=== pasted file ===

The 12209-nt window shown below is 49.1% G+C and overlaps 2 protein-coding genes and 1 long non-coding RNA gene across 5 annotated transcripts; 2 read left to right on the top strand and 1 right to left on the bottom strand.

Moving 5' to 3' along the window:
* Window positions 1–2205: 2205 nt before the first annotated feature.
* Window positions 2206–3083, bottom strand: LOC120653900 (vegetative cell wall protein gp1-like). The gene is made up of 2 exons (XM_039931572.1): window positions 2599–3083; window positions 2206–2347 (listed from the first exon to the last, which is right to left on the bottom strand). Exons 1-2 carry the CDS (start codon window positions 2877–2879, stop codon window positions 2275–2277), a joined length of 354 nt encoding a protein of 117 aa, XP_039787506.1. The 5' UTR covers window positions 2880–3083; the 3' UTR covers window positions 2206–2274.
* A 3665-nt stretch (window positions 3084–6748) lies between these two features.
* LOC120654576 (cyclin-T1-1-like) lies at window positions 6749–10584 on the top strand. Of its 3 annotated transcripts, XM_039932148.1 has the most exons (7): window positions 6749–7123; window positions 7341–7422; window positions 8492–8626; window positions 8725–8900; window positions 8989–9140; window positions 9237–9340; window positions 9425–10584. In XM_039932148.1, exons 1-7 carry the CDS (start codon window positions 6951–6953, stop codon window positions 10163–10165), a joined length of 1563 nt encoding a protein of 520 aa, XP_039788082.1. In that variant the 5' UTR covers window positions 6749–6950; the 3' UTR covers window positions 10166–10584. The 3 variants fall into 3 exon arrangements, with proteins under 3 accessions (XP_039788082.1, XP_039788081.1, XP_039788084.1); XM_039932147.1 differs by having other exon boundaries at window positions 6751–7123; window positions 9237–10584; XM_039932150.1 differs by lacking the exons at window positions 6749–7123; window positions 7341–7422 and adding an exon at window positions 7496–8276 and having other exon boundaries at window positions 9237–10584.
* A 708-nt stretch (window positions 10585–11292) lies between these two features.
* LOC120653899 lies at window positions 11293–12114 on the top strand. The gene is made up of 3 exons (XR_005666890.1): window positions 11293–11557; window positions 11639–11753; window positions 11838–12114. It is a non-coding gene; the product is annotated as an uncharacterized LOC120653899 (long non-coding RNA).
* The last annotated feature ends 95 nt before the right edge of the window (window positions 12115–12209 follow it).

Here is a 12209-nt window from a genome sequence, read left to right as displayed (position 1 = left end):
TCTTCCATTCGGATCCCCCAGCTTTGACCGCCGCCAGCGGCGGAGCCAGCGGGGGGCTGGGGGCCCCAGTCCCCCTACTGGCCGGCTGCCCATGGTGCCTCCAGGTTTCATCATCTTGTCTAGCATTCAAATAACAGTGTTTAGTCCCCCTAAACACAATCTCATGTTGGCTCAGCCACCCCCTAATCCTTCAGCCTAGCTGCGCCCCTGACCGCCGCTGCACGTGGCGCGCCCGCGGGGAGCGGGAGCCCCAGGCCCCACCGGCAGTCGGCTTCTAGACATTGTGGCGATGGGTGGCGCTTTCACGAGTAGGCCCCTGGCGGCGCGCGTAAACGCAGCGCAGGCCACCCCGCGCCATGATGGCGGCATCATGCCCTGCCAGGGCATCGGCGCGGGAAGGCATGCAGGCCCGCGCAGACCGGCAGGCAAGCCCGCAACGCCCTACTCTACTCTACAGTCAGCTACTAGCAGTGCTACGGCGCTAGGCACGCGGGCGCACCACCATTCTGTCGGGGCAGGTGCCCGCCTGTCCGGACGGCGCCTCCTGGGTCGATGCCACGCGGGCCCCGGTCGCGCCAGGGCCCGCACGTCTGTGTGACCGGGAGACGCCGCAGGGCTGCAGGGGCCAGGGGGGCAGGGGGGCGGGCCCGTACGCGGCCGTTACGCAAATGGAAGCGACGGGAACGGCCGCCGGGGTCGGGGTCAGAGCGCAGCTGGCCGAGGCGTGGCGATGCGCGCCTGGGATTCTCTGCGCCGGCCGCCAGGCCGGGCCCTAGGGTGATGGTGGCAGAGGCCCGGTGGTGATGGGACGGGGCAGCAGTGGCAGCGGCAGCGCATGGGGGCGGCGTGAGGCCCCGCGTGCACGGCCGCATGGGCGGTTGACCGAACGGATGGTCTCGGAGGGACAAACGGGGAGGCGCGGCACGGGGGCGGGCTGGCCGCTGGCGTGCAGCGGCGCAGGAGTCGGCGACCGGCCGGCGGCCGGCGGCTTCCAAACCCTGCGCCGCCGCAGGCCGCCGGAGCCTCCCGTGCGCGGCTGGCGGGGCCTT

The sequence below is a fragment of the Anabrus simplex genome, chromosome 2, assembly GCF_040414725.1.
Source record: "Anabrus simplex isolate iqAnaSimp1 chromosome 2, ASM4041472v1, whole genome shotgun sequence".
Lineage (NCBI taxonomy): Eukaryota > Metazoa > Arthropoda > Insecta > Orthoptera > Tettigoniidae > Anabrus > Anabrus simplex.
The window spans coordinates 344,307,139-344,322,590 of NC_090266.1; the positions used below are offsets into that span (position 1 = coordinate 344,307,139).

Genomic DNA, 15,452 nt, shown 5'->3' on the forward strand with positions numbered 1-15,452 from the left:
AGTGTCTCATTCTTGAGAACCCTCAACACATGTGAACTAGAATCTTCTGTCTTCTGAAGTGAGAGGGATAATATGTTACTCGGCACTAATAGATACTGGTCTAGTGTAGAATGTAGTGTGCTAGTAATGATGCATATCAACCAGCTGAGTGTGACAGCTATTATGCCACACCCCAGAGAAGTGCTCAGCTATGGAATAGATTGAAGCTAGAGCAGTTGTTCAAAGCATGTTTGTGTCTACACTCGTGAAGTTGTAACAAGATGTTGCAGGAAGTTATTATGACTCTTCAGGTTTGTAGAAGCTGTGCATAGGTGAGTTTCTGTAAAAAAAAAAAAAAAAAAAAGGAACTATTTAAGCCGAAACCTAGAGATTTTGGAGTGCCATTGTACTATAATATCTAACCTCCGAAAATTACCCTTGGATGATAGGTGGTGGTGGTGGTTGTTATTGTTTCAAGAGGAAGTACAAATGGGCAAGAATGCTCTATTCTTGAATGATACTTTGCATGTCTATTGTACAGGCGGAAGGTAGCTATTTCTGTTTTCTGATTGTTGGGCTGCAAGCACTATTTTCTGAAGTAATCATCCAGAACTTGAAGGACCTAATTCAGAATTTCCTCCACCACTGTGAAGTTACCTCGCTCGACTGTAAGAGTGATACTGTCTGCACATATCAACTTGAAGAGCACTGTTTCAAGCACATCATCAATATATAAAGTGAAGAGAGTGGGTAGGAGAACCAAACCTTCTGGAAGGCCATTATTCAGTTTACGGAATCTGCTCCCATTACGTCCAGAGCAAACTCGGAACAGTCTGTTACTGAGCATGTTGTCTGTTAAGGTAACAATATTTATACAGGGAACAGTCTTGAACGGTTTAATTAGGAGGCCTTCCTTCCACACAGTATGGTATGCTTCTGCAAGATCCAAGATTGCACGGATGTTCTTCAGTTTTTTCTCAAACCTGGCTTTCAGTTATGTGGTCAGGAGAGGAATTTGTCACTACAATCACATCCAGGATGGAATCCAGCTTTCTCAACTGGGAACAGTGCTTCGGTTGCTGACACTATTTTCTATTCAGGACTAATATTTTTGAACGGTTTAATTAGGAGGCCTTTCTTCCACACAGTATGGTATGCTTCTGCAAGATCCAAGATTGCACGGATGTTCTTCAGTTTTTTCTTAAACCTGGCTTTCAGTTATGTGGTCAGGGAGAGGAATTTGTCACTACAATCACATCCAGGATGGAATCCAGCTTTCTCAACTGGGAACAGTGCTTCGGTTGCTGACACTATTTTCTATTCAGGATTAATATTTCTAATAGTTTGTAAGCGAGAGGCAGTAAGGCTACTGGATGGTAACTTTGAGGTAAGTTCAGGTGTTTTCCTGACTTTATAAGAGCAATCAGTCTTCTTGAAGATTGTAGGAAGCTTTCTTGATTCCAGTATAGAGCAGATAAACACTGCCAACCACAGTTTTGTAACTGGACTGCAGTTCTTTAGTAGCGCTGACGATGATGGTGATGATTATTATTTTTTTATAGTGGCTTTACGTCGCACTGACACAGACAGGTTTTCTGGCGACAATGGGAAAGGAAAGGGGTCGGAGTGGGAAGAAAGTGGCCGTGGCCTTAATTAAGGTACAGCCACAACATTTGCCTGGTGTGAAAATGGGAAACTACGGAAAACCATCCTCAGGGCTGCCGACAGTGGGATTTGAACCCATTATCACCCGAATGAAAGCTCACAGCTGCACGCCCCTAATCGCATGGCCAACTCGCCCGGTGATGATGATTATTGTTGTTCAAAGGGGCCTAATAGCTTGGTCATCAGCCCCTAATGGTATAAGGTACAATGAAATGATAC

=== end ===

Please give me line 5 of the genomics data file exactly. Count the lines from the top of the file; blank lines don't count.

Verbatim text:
* A 3665-nt stretch (window positions 3084–6748) lies between these two features.